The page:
RUSSELL: The other thing that’s so different to me when you are shooting something for film or TV [is] you can just work and work one little moment and fine-tune that thing over and over, and with [theater], whatever pitch you start the race on, it determines the way the rest of it will go that night. It’s a different ride every night.

DRIVER: And the audience, also. There’s a collective intelligence in the room where they teach you about the play a little bit.

Do either of you get to see much theater? Was there a play that first got you excited about acting onstage?
RUSSELL: Go ahead, you have a good answer for this.

DRIVER: I do? What’s my answer for this?

RUSSELL: When you first moved to New York…

DRIVER: I guess this is my stock answer. I have a couple of performances that stuck with me. When I first moved to the city before I started school [at Juilliard], I was working as a waiter and got a rush ticket to see Bill Irwin and Kathleen Turner in Who’s Afraid of Virginia Woolf?. I had never seen that play, and I got a night off, and I was in the mezzanine, and Bill Irwin in that play is one of my top five performances of all time. His physicality is so amazing. I had no idea where he was going to go. Fiona Shaw in Happy Days at [the Brooklyn Academy of Music] was pretty incredible. That was another touchstone for me. I run this non-profit with my wife where these actors come in and part of the conceit is that we do little or no rehearsal to show a military audience you don’t need a conventional stage or sets or lights or costumes to create a theater experience. It reminds me to not be so precious.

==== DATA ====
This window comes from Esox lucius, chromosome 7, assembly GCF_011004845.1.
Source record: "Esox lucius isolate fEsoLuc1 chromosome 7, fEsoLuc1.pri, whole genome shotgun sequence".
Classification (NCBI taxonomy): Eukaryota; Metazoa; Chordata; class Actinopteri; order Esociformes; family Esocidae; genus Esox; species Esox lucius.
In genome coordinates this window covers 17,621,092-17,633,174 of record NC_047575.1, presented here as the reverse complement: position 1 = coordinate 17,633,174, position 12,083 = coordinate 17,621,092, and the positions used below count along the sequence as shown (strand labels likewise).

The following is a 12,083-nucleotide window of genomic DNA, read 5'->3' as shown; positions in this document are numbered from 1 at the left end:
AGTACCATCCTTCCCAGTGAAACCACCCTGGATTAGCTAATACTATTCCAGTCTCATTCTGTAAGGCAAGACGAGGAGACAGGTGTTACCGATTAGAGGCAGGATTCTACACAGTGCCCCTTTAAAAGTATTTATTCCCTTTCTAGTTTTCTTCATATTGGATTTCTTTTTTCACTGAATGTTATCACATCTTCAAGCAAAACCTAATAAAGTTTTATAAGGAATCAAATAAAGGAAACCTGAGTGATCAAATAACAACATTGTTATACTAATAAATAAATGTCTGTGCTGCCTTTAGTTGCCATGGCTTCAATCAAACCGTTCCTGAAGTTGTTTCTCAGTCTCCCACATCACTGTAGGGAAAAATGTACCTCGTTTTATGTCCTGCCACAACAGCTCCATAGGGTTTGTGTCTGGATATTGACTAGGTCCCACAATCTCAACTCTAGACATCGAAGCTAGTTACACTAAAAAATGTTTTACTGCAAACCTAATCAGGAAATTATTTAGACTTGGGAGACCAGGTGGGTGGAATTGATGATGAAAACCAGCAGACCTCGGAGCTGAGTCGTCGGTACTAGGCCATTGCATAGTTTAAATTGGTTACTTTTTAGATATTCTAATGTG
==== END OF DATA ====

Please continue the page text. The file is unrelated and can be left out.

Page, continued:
RUSSELL: I didn’t grow up going to theater. But when I first came to New York, I remember going by myself to see Fiona Shaw do Medea. And I remember being mesmerized by her. And then I guess, recently, the thing I saw that really took my breath away was The Jungle. I loved it. It got me excited.

You both live in Brooklyn. How long have you known each other?
DRIVER: We knew each other a little though Matthew [Rhys, Russell’s partner and The Americans costar]. Now we know each other a lot better. We were talking about this yesterday, these are all my canned answers. I met Matthew doing the play Look Back in Anger, and we read lines together when he was first testing to be on The Americans.